The Animatrix Network is an anime & manga fan club located in the Southwest suburbs of Chicago, Illinois. We usually meet on the third Saturday of each month (except when holidays or conventions coincide). The meetings are free and open to the public. Join us for a day filled with anime.
This site provides news, reviews, commentaries, and previews of the world of anime and everything it inspires, such as live-action films, comics, music, art, and other weird things to enjoy and contemplate.
Sunday, January 31, 2021
Saturday, January 30, 2021
Friday, January 29, 2021
Reki, a high school sophomore and skater, is addicted to “S,” a highly secret and dangerous downhill skateboarding race that takes place in an abandoned mine. The skaters are especially wild about the “beefs,” or heated battles that erupt in the races.
Reki takes Langa, a transfer student returning to Japan after studying abroad, to the mine where the races are held. Langa, who has no skateboarding experience, finds himself pulled into the world of “S”...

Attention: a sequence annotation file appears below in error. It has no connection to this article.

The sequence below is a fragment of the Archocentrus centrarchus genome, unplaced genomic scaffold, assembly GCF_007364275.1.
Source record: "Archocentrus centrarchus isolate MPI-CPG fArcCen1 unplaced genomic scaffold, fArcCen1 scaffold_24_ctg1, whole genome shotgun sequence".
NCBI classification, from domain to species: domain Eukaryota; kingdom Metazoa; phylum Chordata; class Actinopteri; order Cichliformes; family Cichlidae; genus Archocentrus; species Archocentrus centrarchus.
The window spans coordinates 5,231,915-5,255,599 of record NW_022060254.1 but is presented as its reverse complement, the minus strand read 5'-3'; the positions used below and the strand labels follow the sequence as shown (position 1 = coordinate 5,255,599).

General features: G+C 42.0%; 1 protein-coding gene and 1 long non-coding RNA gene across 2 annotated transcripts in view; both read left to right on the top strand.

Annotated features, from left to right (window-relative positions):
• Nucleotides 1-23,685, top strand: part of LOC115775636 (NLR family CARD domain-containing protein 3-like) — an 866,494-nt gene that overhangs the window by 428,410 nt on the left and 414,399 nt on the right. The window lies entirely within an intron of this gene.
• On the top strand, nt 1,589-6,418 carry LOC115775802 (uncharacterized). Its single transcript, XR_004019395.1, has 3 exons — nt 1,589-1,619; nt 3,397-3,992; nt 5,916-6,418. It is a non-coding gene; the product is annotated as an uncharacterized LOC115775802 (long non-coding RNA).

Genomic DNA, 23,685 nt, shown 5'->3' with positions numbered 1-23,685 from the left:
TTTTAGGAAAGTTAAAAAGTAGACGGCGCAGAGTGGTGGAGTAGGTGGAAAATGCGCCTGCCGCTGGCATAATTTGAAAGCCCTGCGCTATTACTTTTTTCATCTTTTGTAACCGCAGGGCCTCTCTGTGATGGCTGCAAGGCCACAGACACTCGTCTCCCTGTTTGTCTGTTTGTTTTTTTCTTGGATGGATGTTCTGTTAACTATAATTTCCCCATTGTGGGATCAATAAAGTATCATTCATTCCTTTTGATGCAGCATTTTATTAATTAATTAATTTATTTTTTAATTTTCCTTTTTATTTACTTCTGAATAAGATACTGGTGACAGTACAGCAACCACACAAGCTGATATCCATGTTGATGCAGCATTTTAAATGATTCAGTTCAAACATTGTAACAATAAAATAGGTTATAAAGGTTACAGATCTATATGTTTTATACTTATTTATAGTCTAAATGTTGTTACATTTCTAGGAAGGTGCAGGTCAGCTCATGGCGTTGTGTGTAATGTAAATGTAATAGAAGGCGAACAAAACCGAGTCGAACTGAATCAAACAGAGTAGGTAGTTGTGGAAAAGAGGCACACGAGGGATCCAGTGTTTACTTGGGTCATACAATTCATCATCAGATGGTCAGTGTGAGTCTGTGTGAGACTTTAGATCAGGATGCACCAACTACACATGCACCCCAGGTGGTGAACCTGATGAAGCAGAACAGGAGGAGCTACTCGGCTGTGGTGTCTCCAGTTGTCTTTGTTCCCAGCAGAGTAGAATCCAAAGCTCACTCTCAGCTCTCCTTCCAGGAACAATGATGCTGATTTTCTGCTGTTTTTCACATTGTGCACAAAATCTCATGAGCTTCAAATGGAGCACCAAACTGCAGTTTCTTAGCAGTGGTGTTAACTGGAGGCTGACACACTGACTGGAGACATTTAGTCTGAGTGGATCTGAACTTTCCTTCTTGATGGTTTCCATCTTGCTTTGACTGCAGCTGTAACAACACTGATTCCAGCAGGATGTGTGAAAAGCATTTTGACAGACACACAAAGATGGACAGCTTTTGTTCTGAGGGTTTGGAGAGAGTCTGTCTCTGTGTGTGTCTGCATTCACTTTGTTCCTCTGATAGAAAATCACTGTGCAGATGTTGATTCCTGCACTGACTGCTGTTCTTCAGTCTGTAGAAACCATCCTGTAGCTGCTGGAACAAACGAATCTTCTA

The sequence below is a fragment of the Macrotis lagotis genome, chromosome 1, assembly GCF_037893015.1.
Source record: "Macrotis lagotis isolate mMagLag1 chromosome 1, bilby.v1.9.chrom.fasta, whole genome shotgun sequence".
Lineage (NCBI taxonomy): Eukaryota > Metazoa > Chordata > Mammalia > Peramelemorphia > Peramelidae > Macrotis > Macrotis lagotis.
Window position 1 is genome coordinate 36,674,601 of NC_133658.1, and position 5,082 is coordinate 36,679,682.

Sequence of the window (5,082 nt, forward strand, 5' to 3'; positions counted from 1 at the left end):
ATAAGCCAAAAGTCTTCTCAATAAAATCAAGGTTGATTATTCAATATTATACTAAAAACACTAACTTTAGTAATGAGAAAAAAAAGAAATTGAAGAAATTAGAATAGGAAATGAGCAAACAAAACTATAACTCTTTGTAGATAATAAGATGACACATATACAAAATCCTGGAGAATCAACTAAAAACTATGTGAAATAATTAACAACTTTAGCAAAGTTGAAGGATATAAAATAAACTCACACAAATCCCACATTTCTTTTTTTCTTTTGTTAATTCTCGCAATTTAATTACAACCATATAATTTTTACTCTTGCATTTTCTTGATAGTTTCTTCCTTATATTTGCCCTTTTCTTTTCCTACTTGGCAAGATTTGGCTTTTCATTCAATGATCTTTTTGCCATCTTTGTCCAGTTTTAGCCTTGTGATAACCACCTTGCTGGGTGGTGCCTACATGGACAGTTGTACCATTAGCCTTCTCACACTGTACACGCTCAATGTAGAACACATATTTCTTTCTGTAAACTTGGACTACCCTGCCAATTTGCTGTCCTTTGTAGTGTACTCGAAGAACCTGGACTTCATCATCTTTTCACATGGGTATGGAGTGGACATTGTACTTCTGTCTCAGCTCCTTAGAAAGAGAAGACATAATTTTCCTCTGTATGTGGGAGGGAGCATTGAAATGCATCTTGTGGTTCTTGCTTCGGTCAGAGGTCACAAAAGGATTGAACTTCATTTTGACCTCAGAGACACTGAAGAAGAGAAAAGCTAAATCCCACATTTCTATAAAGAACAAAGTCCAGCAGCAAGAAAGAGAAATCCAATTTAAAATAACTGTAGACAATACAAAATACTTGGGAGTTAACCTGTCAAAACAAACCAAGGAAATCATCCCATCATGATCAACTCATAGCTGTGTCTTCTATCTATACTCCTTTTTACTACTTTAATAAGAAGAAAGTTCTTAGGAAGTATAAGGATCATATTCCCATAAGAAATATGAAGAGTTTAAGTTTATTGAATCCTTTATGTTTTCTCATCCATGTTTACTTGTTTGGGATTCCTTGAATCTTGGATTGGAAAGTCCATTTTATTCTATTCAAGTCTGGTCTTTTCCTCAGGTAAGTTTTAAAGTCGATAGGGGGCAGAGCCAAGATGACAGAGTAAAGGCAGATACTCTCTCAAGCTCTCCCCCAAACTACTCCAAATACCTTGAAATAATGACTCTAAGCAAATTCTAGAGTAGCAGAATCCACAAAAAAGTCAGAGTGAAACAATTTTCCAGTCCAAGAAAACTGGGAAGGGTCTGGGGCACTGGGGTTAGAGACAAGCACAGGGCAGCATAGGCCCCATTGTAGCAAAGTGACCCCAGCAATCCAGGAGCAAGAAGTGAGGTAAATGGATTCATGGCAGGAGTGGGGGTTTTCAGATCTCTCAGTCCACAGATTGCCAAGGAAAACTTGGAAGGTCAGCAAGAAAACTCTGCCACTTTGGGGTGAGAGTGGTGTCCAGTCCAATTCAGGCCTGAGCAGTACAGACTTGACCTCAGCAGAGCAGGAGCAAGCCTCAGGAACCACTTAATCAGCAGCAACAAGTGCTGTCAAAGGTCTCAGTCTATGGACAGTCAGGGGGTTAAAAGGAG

Thursday, January 28, 2021
Wednesday, January 27, 2021
- Kelly Marie Tran as Raya, a fearless and passionate warrior princess who has been training to become a Guardian of the Dragon Gem. To restore peace to Kumandra, she embarks in search for the last dragon.
- Awkwafina as Sisu, a water dragon who can transform into a human and is the last dragon in existence.
- Gemma Chan as Namaari, Raya's nemesis.
- Daniel Dae Kim as Chief Benja, Raya's father.
- Sandra Oh as Virana, Namaari's mother.
- Benedict Wong as Tong, a formidable giant.
- Izaac Wang as Boun, a 10-year-old entrepreneur.
- Thalia Tran as Little Noi, a baby con-artist.
- Alan Tudyk as Tuk Tuk, Raya's best friend and trusty steed.
- Lucille Soong, Patti Harrison, and Ross Butler as the leaders of the Talon, Tail, and Spine.
Tuesday, January 26, 2021
Monday, January 25, 2021
Sunday, January 24, 2021
Saturday, January 23, 2021
Because of this, and the crucial lack of US viewers (and support resulting from that) when the show was in production, it seems unlikely there will ever be more than the 26 episodes already made…two seasons, basically. This recent tweet from staff artist Wei Li, who refers to the series in the past tense and remarks that it “never took off,” seems to confirm that.